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Hollywood’s charges against VPNs go beyond piracy

Movie studios now accuse VPN companies of enabling child pornography and political assassinations.

Movie studios now accuse VPN companies of enabling child pornography and political assassinations.

(Stock image via Pexels, Graphic by The Desk)

Emerging technology has drawn scrutiny from traditional film and television studios for years. That’s nothing new. But a recent court battle between Hollywood studios and a group of technology providers has waded into some dark waters.

Recent lawsuits brought by Hollywood studios have set their sights on virtual private networks, or VPNs. The technology providers allow customers to virtually change their location by diverting web traffic through another server, which makes it appear that a customer is based in another location.

That shift allows customers to access services like HBO Max and BBC iPlayer and alternate catalogs offered by Netflix in foreign countries that may not always be natively available in a country without a VPN. While some VPNs simply advertise their service as a way to keep Internet browsing anonymous and secure, some like ExpressVPN explicitly market their product as a way for streamers to access services that would otherwise not be available to them.

Using a VPN is not illegal in the United States, and there are many legitimate reasons for doing so: People who use the Internet through public hotspots use VPNs to keep their web browsing anonymous and secure. But using VPNs to circumvent technology restrictions put in place by a streaming service is piracy, and Hollywood studios have alleged for years that VPNs knew or should have known that their services were being used in this manner.

But recent court filings have shown Hollywood studios escalating their fight against VPNs in a dark way, with accusations that services allow customers to buy drugs, trade child pornography and even plot murders.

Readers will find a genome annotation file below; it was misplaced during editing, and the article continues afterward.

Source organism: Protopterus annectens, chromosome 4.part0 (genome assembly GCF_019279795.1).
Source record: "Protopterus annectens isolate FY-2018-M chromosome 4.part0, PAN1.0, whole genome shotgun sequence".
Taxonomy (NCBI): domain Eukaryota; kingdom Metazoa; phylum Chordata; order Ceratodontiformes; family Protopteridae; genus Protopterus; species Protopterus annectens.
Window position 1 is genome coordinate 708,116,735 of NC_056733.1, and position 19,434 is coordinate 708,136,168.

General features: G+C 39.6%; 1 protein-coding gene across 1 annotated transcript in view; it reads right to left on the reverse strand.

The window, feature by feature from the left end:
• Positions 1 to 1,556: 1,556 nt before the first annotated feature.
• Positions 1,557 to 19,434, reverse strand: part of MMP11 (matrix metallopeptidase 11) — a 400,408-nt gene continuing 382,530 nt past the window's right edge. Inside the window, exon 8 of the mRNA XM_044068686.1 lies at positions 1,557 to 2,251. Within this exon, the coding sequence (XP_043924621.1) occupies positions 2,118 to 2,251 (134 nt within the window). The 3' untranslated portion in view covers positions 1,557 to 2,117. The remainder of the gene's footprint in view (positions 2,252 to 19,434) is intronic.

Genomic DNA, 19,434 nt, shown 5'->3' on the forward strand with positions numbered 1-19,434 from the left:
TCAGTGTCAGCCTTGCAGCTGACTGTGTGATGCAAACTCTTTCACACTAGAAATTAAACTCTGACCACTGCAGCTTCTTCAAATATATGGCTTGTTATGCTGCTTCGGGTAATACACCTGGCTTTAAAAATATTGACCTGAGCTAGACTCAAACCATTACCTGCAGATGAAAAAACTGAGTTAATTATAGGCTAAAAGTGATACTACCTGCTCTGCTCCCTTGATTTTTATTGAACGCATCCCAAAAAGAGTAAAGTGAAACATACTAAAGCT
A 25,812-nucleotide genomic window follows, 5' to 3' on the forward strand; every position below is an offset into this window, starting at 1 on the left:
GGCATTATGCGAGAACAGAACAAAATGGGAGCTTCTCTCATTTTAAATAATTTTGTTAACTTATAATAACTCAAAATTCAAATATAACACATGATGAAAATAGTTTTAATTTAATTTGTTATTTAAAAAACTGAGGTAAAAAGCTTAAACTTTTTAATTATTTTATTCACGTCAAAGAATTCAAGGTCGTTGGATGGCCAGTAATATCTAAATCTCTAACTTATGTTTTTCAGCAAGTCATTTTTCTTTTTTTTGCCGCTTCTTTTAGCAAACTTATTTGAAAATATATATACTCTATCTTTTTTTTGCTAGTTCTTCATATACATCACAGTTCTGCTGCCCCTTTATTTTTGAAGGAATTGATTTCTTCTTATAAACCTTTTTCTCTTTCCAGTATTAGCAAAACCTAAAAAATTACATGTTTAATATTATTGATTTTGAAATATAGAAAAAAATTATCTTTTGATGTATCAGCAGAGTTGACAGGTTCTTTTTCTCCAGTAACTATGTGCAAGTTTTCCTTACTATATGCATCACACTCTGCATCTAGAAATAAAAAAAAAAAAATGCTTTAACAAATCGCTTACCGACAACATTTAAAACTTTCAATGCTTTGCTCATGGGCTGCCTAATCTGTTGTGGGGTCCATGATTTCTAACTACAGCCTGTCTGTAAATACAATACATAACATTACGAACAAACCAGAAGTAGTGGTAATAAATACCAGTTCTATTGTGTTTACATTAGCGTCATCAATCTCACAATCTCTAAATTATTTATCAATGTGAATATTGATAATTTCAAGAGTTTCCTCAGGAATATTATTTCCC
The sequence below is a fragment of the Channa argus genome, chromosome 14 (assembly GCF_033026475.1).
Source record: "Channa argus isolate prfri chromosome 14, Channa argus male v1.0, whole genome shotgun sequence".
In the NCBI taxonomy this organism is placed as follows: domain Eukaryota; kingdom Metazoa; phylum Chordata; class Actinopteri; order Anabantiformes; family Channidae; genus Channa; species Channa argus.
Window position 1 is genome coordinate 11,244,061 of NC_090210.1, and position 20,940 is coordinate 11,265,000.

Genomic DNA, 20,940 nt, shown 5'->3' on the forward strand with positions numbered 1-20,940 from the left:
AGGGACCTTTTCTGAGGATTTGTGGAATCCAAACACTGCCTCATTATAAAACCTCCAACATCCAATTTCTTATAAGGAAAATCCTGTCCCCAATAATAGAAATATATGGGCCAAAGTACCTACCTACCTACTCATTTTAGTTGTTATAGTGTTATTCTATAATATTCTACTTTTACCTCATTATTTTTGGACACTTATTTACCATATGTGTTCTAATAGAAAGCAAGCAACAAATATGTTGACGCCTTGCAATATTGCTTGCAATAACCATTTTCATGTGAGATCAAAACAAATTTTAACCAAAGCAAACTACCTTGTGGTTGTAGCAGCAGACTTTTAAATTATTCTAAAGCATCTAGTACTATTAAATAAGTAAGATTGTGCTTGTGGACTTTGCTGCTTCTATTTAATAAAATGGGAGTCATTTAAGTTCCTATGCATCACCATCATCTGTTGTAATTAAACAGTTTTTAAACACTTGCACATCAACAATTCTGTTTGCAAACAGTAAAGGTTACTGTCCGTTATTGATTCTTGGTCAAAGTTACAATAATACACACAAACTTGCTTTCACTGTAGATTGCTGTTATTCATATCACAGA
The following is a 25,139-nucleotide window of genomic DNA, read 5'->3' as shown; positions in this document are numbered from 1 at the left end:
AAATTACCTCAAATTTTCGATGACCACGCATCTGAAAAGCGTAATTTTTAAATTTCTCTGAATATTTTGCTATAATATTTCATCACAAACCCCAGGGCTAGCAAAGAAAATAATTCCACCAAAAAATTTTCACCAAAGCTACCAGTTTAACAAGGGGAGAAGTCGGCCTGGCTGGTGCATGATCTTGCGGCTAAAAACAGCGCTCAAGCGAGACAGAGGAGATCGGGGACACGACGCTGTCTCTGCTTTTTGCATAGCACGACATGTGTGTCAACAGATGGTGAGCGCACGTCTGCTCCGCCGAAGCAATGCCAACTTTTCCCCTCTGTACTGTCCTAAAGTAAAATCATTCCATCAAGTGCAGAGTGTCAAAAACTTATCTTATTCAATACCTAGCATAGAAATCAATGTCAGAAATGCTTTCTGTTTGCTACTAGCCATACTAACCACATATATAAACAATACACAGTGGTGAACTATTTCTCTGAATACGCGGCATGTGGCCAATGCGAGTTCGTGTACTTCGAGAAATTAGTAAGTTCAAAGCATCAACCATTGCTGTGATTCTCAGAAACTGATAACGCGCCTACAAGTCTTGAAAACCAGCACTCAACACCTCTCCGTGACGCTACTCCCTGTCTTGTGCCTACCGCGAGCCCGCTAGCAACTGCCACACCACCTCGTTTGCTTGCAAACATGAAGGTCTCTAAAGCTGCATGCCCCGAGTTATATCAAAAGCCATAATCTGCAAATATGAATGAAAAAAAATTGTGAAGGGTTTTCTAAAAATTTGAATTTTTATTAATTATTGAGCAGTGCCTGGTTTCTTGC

Court documents published by Wired showed a consortium of Hollywood studios recently accused ExpressVPN and others of enabling Internet users to carry out a slew of unsavory acts, including “hacking, stalking, bomb threats, political assassinations, child pornography and” accessing “anonyous online message board(s)” where illicit activity takes place.

Defendants in one lawsuit said those accusations were “completely irrelevant” and were meant to “prejudice the Court and the public against the defendants by false association with the non-parties whose conduct is described” in the complaint.

While VPNs like ExpressVPN may turn a blind eye to their services being used for piracy, they and other VPNs say the terms of their service prohibit other crimes like downloading child pornography.

But the studios say those terms don’t go far enough: In other lawsuits, movie studios have gone so far as to suggest that VPN service providers be forced to log the activity of their users — some do not — and disconnect customers who are proven to have committed copyright infringement or another crime by way of their service.

“Defendants have the capability to log their subscribers’ access to their VPN service but purposely delete the logged information or set up their system so that the logged information is deleted so that they can promote their service as a means to pirate copyright protected works anonymously,” a complaint filed in a Virginia federal court said.

Some VPN providers have emerged somewhat victorious in a handful of lawsuits, including one brought against ExpressVPN, with a spokesperson telling the tech magazine Wired that a court had recently dismissed a complaint brought by a group of filmmakers, but that the company couldn’t discuss the issue.

Nonetheless, ExpressVPN said that its “operation…has not been changed otherwise impacted in any way relevant to the parties’ dispute.”

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About the Author:

Matthew Keys

Matthew Keys is a nationally-recognized, award-winning journalist who has covered the business of media, technology, radio and television for more than 11 years. He is the publisher of The Desk and contributes to Know Techie, Digital Content Next and StreamTV Insider. He previously worked for Thomson Reuters, the Walt Disney Company, McNaughton Newspapers and Tribune Broadcasting.
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